Lord Chancellor Cranworth's Marriage and Divorce Bill (Longmans, 8vo, pp. 155), in both of which will be found severe strictures on the state of society and the marriage-law in England, with a narrative of the circumstances connected with her own unfortunate experience.
In some sort, the ill-used lady had her revenge. Her unworthy husband died Feb. 24, 1875, just before his elder brother, the third Lord Grantley. Accordingly he missed the long expected barony, to which he was next in remainder; and this devolved upon his second son by the wife who survived him to enjoy its reflected glories.
Here I am reminded of another scandal. In March, 1879, before Sir James Hannen, in the Probate Division, was heard the case, Norton v. Norton and Grantley," the petitioner being Colonel Norton, who had been serving under the notorious and ill-used (Colonel) Baker Pasha in Turkey, and the respondent the present Lord Grantley, the son of Mrs. Norton. Here it was the husband's suit for a divorce on account of his wife's adultery with the co-respondent. There was a claim for damages against the latter; but that having been withdrawn, Sir Henry James said he could not defend the case on the part of the respondent, and there would therefore be an end of it. Under these circumstances, the jury under the direction of the learned judge, gave a verdict for the petitioner; and the court pronounced a decree nisi with costs.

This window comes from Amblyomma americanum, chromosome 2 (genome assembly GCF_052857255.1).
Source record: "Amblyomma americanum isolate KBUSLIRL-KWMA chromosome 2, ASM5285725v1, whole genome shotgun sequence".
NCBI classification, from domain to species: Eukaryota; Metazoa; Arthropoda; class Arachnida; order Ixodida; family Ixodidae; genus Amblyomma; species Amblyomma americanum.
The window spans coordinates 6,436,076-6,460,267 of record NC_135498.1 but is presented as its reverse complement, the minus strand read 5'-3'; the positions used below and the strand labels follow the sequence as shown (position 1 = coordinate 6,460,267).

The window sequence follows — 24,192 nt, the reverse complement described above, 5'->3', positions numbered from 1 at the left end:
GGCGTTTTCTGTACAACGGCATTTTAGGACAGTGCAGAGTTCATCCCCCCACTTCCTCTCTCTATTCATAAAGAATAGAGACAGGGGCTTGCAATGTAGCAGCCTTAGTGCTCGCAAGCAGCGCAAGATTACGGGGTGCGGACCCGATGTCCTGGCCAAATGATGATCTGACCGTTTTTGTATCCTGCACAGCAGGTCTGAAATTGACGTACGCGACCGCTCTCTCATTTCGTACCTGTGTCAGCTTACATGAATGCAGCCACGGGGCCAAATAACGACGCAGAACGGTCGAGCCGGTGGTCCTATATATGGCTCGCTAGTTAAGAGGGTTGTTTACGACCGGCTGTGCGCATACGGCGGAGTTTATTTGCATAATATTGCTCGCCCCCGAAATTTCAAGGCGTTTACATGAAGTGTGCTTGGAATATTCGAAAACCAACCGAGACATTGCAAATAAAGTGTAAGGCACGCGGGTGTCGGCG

In the year following that in which the death of her husband released her from conjugal thraldom, one of the oldest, the most valued and the most faithful of her friends, gave her the shelter of his name and position; and she became the wife of Sir William Stirling-Maxwell, M.P., of Pollok, Renfrewshire. This gentleman, better known in literature as Sir William Stirling, succeeded to the title, under the special limitation assigned to the baronetcy by the patent of 1707, on the death without issue of his maternal uncle. Sir John Maxwell, eighth baronet, in 1865; and subsequently assumed the additional surname of " Maxwell." After his graduation at Trinity College, Cambridge, he had lived for a considerable time on the Continent, engaged in the study of literature and art. As result of his researches, he gave us in 1848 his Annals of the Artists of Spain; and subsequently The Cloister Life of Charles V., and Velasquez and his Works. In 1863, he was elected Rector of the University of St. Andrews; in 1871, Lord Rector of the University of Edinburgh: in 1875, Chancellor of the University of Glasgow; and he was a trustee of the British Museum, and the National Portrait Gallery. Lady Stirling- Maxwell did not long survive this marriage, which seemed to promise some reparation for her bewitched widowhood. She died three months after, on June 15th, 1877; and her husband shortly followed her to the grave, dying in Venice, in the following January, in the sixty-first year of his age.Sir William Stirling-Maxwell possessed one of the finest collections of Emblemata in existence. In 1860, he printed for private circulation A Collection of Books of Proverbs, Emblems, Apophthegms, Epitaphs and Ana, being a Catalogue of those at Keir; a volume now very rarely to be met with. The number of works then chronicled was about
"Truest of all, the friend, who at the last,
Gave her marred life the shelter of his name,
And a short sunshine o'er her evening cast,
Denied her in the morning of her fame."
Punch, June, 1877.